The Writings of George Orwell

Eric Arthur Blair, who wrote under the pseudonym of George Orwell, was born in Motihari, Bengal, British occupied India, in 1903. He mastered the art of satire and political writing and was one of England's most influential political writers in the 40's. A staunch supporter of the Socialist Party, he wrote for the common man.  George Orwell penned numerous essays, short stories, novels and poems before his death in 1950.

Collections of Essays

Orwell, known for his honesty and insight, wrote many well known and well respected essays. His essays have been put into collections including, England Your England and Other EssaysShooting the Elephant and Other Essays, and Critical Essays. In his essays, he wrote critiques of authors and political figures, political thought, and English culture and values. His essay collections include:

Essays Written By George Orwell

Before becoming a writer, George Orwell returned to India where he followed in his father's footsteps and joined the Indian Imperial Police Force. While in India he came to love the Burmese people and became disillusioned in English Imperialism. After five years service in the police force, Orwell resigned and traveled to Paris to try his hand at writing. A number of his essays were influenced by this time in his life.

Non-Fiction Writings by George Orwell

George Orwell was a well respected journalist and essayist. His non-fiction works are excellent examples of English writing. They are hard hitting and written in a conversational tone. Taken from his own life experiences, the stories reflect his leftist ideology. His book, Homage to Catalonia, is included in Random House's list of "100 Best Non-Fiction" books.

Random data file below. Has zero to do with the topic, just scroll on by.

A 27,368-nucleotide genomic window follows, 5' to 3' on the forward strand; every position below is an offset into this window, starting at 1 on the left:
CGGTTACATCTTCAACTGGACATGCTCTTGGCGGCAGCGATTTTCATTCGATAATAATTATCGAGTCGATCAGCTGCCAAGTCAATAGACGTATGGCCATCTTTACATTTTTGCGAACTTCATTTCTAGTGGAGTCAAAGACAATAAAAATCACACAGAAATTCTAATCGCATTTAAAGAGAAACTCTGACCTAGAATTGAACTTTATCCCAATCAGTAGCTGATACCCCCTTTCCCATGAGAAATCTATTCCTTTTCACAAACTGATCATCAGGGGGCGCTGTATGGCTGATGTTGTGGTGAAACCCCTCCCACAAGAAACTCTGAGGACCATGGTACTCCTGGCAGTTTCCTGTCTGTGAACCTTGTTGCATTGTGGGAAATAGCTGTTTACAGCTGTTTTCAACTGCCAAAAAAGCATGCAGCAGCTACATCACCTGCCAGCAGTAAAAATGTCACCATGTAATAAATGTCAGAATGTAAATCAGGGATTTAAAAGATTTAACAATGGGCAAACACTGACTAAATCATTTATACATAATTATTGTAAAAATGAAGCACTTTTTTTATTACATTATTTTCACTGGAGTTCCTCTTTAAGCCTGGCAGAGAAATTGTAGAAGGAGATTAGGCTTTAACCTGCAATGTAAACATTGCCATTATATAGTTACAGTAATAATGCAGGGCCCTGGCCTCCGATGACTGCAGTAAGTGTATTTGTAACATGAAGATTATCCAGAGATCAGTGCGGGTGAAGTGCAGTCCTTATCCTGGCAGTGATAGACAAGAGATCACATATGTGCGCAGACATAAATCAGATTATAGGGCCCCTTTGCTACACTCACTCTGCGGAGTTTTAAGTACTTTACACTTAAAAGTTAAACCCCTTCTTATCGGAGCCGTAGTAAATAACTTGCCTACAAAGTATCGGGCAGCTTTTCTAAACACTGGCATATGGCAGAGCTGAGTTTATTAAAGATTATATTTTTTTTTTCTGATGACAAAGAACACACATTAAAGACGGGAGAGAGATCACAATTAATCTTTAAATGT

Novels Written by George Orwell

George Orwell is most well known for his novels Animal Farm and Nineteen Eighty-Four. Even though Orwell was a socialist, he disliked the Soviet Communist Party. In Animal Farm, Orwell used a fable to symbolize the history of the Communist Party in Soviet Russia. Nineteen Eighty-Four was a dystopian novel that warned of the problems of a totalitarian government.  


George Orwell is not usually associated with poetry, but as a young boy he dreamed of becoming a poet. He began to write poetry while in school and two of his published poems were written under his real name, Eric Blair. A number of his essays are about poetry and many of his essays include it.

In 1938, George Orwell visited a Sanatorium after he began coughing up blood. He was diagnosed with tuberculosis. After several months of rest, his health improved and he was released. Eight years later, as he was working on the novel, Nineteen Eighty-Four, he became sick again and died in 1950. His body of work still influences the masses and his novels can be found on the required reading lists in most high schools. 

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